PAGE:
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J Biol Chem. 1994 Apr 8;269(14):10609-13.

Positively charged side chains in the insulin-like growth factor-1 C- and D-regions determine receptor binding specificity.

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  • 1Hormone Research Institute, University of California, San Francisco 94143-0534.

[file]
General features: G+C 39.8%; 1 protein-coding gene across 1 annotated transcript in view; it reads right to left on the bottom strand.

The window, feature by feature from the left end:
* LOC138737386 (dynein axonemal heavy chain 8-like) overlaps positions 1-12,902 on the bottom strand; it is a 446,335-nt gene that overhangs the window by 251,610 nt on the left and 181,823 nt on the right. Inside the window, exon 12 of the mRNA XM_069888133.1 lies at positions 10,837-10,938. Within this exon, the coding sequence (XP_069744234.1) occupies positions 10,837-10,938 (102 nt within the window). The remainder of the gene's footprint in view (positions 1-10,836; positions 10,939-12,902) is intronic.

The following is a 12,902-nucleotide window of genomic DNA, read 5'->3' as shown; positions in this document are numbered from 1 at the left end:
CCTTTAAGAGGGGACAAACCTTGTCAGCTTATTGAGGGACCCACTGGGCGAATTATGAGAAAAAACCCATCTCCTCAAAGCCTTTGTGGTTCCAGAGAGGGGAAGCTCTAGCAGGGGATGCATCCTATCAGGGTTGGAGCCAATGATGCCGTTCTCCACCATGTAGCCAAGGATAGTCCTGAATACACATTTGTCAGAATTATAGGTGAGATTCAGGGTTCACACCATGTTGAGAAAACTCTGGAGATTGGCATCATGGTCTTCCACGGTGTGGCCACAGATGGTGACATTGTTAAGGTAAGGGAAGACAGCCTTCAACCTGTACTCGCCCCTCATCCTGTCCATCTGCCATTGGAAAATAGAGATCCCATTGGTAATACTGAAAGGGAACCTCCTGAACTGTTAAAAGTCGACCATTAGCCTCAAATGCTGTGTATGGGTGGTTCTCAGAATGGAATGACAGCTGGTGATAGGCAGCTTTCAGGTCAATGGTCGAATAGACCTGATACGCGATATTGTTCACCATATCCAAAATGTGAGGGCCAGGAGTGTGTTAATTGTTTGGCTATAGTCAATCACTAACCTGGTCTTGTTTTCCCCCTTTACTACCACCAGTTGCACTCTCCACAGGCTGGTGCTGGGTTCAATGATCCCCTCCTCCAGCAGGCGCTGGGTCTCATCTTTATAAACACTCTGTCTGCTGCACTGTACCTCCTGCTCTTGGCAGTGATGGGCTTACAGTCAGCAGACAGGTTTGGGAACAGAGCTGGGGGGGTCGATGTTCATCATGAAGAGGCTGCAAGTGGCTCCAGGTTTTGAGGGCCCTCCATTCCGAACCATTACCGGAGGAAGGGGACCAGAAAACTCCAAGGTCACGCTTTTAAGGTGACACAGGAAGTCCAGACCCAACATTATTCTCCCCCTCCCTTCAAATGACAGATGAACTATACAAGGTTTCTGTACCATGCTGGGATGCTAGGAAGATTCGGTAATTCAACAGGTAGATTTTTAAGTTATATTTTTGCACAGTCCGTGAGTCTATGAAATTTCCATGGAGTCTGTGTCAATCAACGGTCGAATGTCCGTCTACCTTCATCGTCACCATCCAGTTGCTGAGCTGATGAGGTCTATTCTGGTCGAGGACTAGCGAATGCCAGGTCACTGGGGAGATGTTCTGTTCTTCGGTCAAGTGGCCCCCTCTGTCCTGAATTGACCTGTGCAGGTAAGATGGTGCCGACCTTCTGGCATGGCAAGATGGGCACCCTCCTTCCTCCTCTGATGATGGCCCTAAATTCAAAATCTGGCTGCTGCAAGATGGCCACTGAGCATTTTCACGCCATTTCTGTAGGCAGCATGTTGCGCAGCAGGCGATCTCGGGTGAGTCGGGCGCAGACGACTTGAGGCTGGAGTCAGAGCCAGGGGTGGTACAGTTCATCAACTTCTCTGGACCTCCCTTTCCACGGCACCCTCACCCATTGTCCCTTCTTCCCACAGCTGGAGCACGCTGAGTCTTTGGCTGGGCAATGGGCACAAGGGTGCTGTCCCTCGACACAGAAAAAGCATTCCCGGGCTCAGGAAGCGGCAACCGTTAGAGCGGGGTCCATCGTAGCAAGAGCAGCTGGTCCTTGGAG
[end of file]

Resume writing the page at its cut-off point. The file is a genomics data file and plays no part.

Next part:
Human insulin-like growth factor-1 (hIGF-1) contains seven positively charged residues in the A-, C-, and D-regions that are not present in similar positions in insulin. To determine whether these residues contribute to receptor binding specificity for the insulin-like growth factor-1 receptor (IGF-1R) relative to the insulin receptor (IR) we examined the binding of hIGF-1 analogs in which these residues have been replaced with either alanine or the corresponding residue of insulin. To improve expression and facilitate purification we employed insulin-like growth factor (IGF-1) analogs modified with an N-terminal 8-amino acid epitope. This additional epitope did not alter receptor binding specificity. Alanine substitution for the positively charged residues in the C- and D-regions of IGF-1 led to 15- and 10-fold losses, respectively, in binding potency for the human IGF-1R, but they increased the potency of binding to the human IR 29- and 6-fold, respectively. In contrast, substitution of the positively charged side chains in the A-region with the corresponding uncharged residues of insulin had little effect on binding to either receptor. These data suggest that the positive charges in the C- and D-regions of IGF-1 contribute significantly to the binding preference of the IGF-1R for IGF-1. In complementary experiments using chimeric receptors we have also shown that the IGF-1 receptor elements required to discriminate in favor of the positive charges in the C- and D-regions are contained in the N-terminal 283 amino acids of the alpha-subunit. Insulin receptor elements that discriminate against these charges are within the N-terminal 225 amino acids of its alpha-subunit.

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